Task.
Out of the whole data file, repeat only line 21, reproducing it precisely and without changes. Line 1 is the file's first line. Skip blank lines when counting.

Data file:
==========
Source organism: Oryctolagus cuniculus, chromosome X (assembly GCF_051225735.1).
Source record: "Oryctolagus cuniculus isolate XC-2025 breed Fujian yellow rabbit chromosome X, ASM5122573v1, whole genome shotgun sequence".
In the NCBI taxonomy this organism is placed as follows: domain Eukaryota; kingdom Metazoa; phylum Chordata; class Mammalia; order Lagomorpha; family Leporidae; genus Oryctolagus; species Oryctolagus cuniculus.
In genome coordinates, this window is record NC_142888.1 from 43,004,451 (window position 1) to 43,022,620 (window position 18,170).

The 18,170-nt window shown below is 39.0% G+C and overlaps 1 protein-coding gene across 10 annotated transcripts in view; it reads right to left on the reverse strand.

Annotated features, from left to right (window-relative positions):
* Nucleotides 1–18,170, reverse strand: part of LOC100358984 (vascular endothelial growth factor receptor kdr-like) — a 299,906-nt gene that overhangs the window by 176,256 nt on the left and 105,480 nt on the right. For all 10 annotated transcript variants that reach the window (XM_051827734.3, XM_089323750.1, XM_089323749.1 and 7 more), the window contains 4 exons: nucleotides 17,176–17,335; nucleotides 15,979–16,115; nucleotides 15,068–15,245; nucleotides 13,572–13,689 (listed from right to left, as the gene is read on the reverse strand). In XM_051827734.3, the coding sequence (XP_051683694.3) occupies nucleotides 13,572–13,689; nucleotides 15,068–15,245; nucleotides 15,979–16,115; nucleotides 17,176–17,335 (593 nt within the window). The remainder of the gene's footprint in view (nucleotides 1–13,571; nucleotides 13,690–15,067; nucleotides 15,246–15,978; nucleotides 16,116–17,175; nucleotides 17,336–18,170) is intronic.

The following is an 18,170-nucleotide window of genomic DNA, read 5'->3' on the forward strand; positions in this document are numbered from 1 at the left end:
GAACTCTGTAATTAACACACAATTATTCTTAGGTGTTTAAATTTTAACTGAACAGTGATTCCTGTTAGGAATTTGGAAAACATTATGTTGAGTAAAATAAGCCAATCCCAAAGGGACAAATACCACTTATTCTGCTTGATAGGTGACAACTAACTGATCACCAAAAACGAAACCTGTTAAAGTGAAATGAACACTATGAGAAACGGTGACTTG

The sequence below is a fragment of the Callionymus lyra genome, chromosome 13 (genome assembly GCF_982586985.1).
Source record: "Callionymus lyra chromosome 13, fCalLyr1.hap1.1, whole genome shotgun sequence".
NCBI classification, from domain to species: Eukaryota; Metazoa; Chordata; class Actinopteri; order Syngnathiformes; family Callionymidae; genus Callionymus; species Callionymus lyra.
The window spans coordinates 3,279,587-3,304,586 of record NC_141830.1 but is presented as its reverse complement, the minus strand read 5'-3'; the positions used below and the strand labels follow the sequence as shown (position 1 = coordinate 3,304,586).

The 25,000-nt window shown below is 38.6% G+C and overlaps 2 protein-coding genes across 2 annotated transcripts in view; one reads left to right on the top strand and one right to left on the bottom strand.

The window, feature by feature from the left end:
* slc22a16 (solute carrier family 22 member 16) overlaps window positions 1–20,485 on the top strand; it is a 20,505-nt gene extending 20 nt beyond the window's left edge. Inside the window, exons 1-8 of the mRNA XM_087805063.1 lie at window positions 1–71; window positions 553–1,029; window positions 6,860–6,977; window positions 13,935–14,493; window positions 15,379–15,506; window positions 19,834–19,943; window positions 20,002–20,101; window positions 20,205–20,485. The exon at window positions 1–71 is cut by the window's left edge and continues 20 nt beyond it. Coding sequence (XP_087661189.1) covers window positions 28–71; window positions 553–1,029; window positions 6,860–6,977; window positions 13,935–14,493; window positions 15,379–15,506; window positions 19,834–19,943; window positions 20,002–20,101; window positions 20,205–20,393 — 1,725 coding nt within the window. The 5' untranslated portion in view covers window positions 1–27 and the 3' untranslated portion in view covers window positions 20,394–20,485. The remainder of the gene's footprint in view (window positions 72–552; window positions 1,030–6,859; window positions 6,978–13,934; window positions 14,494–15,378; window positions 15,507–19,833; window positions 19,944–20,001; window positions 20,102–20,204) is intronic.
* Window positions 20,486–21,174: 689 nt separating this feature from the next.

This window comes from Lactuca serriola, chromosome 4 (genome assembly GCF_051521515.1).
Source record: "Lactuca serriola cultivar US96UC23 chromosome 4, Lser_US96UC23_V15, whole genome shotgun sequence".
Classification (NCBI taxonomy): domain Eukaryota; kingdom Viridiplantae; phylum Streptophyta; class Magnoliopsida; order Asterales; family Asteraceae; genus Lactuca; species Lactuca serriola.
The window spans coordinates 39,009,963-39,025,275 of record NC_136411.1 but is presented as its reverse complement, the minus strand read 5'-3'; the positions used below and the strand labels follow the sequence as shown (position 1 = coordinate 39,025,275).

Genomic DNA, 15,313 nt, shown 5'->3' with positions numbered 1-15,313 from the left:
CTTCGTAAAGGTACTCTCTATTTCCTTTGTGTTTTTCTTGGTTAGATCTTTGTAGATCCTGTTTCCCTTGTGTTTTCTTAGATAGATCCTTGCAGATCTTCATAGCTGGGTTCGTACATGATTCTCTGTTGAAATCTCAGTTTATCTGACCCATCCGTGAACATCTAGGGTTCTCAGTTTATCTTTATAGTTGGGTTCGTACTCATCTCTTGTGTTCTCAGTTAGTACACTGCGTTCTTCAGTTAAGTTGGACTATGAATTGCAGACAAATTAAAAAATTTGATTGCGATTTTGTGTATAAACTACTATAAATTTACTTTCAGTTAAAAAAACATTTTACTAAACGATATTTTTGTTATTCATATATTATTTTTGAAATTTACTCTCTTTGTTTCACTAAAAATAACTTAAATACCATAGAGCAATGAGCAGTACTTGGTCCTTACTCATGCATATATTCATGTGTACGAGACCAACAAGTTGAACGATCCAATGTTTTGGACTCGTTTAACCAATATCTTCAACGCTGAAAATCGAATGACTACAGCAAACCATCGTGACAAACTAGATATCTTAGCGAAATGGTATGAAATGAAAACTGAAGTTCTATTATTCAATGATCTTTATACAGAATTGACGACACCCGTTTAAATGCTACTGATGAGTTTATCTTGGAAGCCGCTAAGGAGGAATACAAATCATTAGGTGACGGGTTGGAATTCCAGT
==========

The window spans coordinates 39,009,963-39,025,275 of record NC_136411.1 but is presented as its reverse complement, the minus strand read 5'-3'; the positions used below and the strand labels follow the sequence as shown (position 1 = coordinate 39,025,275).